Document Type

Conference Paper


School of Nursing and Midwifery, East Africa


Session presented on Saturday, July 23, 2016: East Africa suffers an inordinate burden of disease and does not have the numbers of suitably qualified nurses and midwives to address this challenge.' Focussed efforts in nursing workforce capacity building are needed to build capacity within nursing education, practice and leadership. An enhanced nursing and midwifery workforce is needed across all disciplines with development required at all levels including upgrade of the existing workforce, development of speciality qualifications and enhancement of leadership capacity.'This presentation involves a case study in which university private-public partnerships have successful contributed to nursing capacity enhancement of nursing education, practice and leadership in the East African nations of Tanzania, Kenya and Uganda.' Capacity building is not a quick-fix activity.' It takes time and resources.' Equally, the success of capacity building efforts is context dependent.' One size does not fit all and capacity building initiatives must be tailored to the unique cultural context and regulatory environment of each participating nation.' 'This presentation outlines specific details of capacity building strategies developed and implemented along with a comprehensive range of partnerships which have contributed to capacity building efforts.' Details are provided regarding the process of stakeholder consultation re workforce need, the range of programmes developed along with graduate numbers and progression to-date.' A full description of the broad range of partnerships needed to successfully implement the strategies along with an outline of factors critical for successful collaborative enterprise.' '' The outcomes achieved are presented along with a description of the methods used to evaluate progress and measure success.' Outcomes are measured in terms of graduate numbers, progression to higher degrees, progression to nursing leadership positions and placement into rural and remote settings.' Lessons learned are outlined for the benefits of nurse educators, nurse executives and policy makers wishing to increase nursing workforce capacity efforts and impacts in a developing context.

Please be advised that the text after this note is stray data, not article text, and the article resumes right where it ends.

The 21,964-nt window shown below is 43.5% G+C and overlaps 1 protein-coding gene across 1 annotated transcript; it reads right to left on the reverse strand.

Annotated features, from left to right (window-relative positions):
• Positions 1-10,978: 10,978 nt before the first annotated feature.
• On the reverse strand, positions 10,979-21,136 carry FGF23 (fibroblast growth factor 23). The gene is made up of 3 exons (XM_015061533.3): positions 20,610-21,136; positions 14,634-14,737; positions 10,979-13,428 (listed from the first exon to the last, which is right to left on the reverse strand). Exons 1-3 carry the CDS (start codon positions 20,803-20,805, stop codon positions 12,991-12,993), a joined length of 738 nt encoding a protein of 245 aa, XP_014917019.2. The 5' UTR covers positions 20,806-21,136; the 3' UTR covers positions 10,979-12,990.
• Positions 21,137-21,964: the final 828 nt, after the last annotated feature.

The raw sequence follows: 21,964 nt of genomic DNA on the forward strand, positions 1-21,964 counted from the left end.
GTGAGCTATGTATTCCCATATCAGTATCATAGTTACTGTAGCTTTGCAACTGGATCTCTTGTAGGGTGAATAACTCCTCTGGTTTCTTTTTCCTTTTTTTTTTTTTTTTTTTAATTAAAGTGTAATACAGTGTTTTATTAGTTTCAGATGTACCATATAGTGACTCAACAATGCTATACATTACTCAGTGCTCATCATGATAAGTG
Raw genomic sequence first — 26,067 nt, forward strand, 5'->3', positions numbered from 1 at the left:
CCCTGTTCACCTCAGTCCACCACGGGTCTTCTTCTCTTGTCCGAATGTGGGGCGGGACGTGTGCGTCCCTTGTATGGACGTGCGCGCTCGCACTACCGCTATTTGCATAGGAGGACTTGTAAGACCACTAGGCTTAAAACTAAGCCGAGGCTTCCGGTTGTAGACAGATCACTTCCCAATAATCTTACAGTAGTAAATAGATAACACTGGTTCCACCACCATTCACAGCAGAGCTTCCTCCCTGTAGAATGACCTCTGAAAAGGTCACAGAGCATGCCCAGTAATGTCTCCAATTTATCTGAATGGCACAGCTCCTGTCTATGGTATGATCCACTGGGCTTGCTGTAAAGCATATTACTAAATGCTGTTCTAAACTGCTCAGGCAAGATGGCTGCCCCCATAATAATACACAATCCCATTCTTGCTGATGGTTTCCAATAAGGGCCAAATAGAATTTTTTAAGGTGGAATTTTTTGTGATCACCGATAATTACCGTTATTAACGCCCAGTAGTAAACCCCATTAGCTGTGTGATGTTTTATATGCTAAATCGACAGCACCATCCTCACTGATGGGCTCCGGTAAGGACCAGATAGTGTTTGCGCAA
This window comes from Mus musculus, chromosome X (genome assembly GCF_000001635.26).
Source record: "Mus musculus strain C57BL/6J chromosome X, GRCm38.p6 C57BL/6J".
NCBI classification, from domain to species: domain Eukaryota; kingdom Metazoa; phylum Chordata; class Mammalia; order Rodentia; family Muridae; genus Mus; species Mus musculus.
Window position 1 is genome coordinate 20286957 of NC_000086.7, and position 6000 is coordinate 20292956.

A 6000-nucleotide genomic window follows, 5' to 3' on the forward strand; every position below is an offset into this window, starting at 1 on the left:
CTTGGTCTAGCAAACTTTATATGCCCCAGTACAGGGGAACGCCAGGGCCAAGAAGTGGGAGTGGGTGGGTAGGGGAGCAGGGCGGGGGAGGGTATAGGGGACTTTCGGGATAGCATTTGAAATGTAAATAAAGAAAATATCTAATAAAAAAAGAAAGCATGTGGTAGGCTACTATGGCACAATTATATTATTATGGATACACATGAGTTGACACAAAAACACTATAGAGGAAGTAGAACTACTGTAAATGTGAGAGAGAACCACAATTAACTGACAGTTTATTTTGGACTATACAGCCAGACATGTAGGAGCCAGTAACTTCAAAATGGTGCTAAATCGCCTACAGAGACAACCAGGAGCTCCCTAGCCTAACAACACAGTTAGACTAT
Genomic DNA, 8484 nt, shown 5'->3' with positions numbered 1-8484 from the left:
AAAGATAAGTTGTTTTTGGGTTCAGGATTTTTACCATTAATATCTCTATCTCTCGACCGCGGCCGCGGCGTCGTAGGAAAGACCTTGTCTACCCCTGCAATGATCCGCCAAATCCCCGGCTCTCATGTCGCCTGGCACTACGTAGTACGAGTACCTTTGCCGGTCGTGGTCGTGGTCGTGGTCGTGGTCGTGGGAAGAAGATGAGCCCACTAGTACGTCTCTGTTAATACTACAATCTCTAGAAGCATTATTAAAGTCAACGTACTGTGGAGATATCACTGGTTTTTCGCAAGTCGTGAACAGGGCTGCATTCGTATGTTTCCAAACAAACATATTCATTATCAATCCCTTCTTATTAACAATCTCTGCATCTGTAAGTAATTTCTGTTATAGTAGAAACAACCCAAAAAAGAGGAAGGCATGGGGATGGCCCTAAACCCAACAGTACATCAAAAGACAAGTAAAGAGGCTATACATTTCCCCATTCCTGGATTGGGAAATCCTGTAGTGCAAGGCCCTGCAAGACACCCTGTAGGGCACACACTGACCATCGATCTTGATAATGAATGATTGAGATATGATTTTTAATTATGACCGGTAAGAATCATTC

STTI International Nursing Research Congress

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Nursing Commons